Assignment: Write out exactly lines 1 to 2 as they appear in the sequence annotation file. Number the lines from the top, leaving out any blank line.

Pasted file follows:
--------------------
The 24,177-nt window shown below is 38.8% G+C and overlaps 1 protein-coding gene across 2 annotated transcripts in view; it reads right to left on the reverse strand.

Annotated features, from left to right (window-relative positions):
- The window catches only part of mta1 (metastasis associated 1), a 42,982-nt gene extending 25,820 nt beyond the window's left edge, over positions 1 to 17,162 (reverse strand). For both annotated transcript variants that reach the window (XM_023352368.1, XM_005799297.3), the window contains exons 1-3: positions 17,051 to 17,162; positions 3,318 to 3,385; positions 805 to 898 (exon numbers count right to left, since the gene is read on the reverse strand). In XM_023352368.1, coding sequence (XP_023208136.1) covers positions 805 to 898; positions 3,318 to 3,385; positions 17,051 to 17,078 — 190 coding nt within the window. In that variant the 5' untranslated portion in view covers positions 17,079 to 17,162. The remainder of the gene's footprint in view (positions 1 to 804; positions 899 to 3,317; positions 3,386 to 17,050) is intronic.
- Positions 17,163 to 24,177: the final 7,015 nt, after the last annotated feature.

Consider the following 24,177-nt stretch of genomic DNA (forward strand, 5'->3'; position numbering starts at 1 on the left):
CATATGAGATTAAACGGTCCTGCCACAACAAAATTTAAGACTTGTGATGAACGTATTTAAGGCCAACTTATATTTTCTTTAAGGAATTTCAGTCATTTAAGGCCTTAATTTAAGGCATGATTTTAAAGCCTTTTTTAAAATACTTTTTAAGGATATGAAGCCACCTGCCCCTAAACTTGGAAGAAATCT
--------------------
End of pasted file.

The 24,177-nt window shown below is 38.8% G+C and overlaps 1 protein-coding gene across 2 annotated transcripts in view; it reads right to left on the reverse strand.

Annotated features, from left to right (window-relative positions):